He was truly a Huddersfield hero.

Former Royal Navy veteran George Knell has died at the age of 92.

And, fittingly, his funeral at Huddersfield Crematorium on June 2 will see his coffin draped in the Royal Navy Ensign.

He was just 16 when he joined the navy on February 14, 1939, training on HMS Ganges. His first ship was HMS Erebus, followed by HMS Fiji which was torpedoed while on escort duty.

He then joined HMS Coventry and spent some time in the North Sea, before boarding King George V, which was integral in the sinking of the German battleship Bismarck.

While aboard the King George V, he spent two gruelling years in the deadly Arctic Convoys. It was brutal work, enduring sub zero temperatures and repeated attacks from the Luftwaffe and U-boats.

Mr Knell was one of thousands who braved the dreadful conditions to supply munitions and vital supplies to Russia. Without their sacrifices the Russians could not have fought the Germans so it was absolutely crucial work.

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They became known as ‘suicide runs’ with more than 3,000 personnel killed and Winston Churchill described it as the most dangerous journey of the war.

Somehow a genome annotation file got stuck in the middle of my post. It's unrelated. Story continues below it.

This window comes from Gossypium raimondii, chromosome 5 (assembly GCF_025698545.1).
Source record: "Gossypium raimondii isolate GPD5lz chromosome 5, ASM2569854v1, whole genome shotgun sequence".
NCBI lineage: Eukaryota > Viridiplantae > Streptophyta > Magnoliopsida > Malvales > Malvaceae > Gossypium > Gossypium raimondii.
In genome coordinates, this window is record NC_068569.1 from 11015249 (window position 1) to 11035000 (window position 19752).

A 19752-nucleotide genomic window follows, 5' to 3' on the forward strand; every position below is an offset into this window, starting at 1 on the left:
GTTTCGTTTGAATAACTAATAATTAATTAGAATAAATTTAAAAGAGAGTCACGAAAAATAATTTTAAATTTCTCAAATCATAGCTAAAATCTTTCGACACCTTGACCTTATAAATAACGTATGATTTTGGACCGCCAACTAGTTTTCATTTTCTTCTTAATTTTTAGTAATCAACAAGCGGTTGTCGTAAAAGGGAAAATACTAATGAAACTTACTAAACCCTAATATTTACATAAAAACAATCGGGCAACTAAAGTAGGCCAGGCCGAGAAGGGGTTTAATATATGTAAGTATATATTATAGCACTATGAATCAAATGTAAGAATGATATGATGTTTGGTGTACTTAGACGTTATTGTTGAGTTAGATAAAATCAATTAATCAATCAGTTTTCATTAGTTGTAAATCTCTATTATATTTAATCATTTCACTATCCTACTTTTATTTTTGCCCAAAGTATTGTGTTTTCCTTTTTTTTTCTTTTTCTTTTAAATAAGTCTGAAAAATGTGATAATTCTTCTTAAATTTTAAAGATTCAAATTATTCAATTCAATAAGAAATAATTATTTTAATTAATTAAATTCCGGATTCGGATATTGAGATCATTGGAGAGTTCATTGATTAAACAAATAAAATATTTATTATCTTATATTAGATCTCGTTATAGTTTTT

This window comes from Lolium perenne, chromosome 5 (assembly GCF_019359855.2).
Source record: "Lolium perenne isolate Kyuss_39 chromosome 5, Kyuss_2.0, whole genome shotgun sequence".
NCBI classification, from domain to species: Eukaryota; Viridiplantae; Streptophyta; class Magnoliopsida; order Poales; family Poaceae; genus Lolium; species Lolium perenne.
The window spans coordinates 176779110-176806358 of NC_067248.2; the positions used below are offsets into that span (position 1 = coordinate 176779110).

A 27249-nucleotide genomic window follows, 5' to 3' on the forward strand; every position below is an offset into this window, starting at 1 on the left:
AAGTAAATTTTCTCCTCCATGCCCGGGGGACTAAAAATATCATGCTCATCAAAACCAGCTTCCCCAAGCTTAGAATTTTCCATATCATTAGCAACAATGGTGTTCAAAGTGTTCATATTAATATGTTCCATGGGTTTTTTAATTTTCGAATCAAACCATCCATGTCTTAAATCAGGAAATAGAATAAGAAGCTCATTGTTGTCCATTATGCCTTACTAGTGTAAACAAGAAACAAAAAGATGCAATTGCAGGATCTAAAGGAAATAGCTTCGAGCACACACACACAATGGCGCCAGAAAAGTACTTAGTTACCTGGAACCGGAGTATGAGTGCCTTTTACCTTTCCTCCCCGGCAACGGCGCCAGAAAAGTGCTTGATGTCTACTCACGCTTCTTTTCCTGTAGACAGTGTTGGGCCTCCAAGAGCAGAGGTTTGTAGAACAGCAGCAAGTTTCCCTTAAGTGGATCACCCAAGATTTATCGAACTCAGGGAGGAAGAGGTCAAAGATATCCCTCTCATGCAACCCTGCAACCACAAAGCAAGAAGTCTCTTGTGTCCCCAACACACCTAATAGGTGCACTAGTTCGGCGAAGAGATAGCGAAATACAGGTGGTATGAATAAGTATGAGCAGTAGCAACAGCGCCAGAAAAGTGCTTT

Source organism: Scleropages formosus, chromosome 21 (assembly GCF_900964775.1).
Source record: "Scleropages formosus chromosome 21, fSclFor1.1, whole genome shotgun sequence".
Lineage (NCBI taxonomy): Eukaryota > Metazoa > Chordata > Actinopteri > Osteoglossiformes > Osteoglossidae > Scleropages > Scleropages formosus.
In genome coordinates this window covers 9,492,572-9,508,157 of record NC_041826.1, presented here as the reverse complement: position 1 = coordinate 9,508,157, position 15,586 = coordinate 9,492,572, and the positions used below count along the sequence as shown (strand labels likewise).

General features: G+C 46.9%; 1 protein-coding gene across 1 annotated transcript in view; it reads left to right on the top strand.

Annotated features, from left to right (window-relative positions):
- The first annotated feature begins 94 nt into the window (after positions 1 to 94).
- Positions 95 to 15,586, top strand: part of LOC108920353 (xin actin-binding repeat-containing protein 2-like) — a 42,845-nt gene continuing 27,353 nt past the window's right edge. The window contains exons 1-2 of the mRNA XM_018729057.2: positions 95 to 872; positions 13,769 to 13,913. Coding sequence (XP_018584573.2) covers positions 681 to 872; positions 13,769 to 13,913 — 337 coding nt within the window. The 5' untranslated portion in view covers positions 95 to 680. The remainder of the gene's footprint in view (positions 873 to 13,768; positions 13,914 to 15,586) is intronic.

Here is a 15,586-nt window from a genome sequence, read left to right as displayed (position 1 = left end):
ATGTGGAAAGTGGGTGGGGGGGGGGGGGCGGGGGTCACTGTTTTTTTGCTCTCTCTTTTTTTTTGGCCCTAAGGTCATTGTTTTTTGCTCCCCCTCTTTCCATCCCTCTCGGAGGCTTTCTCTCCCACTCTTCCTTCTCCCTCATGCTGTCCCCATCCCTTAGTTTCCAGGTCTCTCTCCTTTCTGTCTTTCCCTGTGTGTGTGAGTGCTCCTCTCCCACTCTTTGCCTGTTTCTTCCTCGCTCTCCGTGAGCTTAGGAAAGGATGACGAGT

While still on the King George he took part in providing covering fire for troops in North Africa and for the allied invasion of Sicily and Italy.

He left the Royal Navy in 1948 and joined the Merchant Navy. During service on SS Gothic he was on board with a very important passenger, the Queen, on a Commonwealth tour.

He finally returned to dry land in 1960 and set down roots in Huddersfield.

George always remembered those who never returned and every year without fail he would march on Remembrance Sunday and stand in silence thinking of lost shipmates. For many years he travelled to London to be at the Cenotaph.

He was presented with The Atlantic Star, The Africa Star, The Italy Star, The Arctic Star and The Palestine Medal. A medal was also presented to George by the Maltese Ambassador and he received six medals from The Russian Federation

On one occasion someone saw George’s medals and said to him: “You’re a real hero.”

The reply, which was typical of George, was: “Well, I’d rather have been somewhere else.”

He leaves sons Steve and Paul, daughter Angela and grandchildren Maysie and Tara.